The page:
“HipHop World” brings to attention a particular aspect of global rap music – the confluence of cultures due to migration. Especially easily detectable when different languages are combined in the same song. “Ez Keç Im” (“I’m a Girl”), a track rooted in at least three different countries, mixes Kurdish raps and French crooning, as rapper Dezz Deniz and singer Beejay team up for an emancipatory number dressed in international ’90s pop rap attire. “Taxici” (“Taxi Driver”) is a German collabo between production duo Eastenders and rapper Sultan Tunç and carries a live feel that connects dots as far apart as Turkey and Jamaica. Arabesque and Nova Emad met up in Toronto, he being born there, she having migrated from Iraq, today following in the footsteps of her mother, Iraqi Armenian singer Seta Hagopian. Their club-ready duet “Desert Dessert,” set off by a “Ms. Fat Booty” reference, fully banks on Middle Eastern mystique. Makale, a Swiss crew with a Turkish background who has found an audience in both countries, make radio-friendly music as well, still “Sabahin Korkusu” may just be one of the best examples for the musical individuality of global hip-hop found on the two discs.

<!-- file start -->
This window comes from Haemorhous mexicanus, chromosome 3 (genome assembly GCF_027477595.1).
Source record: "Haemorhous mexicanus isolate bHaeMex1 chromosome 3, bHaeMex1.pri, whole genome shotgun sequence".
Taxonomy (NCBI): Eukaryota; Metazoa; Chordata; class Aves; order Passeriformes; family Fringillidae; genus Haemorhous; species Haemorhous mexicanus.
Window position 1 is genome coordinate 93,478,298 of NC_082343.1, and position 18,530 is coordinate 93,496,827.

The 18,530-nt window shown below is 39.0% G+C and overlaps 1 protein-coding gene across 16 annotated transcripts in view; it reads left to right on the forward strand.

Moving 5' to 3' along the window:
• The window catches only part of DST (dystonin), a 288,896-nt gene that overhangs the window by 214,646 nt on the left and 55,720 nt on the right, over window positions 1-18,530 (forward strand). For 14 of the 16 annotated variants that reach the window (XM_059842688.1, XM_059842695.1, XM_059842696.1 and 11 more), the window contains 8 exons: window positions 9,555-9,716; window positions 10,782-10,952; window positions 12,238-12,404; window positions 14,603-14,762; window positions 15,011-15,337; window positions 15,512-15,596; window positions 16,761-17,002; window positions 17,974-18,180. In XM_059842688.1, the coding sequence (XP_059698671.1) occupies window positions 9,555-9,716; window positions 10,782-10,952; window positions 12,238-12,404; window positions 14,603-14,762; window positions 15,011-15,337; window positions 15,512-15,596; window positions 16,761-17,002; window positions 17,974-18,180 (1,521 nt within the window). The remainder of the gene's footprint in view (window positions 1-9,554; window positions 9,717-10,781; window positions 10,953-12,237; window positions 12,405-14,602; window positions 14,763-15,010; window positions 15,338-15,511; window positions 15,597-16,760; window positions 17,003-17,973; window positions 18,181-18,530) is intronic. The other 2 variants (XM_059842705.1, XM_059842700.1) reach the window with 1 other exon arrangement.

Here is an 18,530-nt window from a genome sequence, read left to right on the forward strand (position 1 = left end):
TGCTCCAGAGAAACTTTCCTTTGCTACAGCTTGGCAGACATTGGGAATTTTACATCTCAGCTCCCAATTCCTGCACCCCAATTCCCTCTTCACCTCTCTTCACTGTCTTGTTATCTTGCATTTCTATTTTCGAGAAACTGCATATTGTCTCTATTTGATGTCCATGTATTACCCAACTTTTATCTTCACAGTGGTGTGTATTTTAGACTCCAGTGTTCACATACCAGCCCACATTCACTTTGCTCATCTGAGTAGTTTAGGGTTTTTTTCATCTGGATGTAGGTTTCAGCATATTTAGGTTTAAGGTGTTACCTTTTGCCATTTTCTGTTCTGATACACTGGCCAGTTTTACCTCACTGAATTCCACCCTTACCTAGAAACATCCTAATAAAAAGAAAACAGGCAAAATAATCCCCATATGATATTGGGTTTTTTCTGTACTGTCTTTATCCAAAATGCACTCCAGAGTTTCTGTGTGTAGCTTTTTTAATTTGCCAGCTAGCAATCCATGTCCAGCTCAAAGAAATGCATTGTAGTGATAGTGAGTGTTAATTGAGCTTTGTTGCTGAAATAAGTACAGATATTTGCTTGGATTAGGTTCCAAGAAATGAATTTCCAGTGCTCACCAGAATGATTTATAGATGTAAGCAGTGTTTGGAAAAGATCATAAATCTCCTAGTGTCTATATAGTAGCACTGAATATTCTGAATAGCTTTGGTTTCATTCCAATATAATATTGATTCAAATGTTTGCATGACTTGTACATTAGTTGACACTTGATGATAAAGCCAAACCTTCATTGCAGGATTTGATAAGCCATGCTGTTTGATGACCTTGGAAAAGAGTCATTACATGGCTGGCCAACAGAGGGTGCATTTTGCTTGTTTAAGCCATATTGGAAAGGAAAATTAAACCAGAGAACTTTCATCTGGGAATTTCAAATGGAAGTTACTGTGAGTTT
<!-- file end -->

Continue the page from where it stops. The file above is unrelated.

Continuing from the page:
Without a doubt one of the most prolific artists presented here, Hard Kaur is one of the few whose career can be looked up online in English. Dubbed as ‘the first female Indian rapper,’ she got into rap after moving with her mother to England in the early ninetines, and by the late noughties her music started appearing in Bollywood movies. “Nobody Knows” is a thoughtful look at the woman in the mirror, benefiting from a sweet hook in one of those languages from the Subcontinent.
In short, the music on “HipHop World” stems from the most diverse backgrounds. From Emmanuel Jal’s experience as a “Warchild,” to the Caribbean roots of French ragga/rap artist Lord Kossity and the UK’s Speech Debelle (not necessarily resulting in the same kind of music). And then there are Daara J, who once claimed that rap was born in Africa and grew up in America (their ode to music, “Number One,” ironically giving off a strong Jamaican flavor).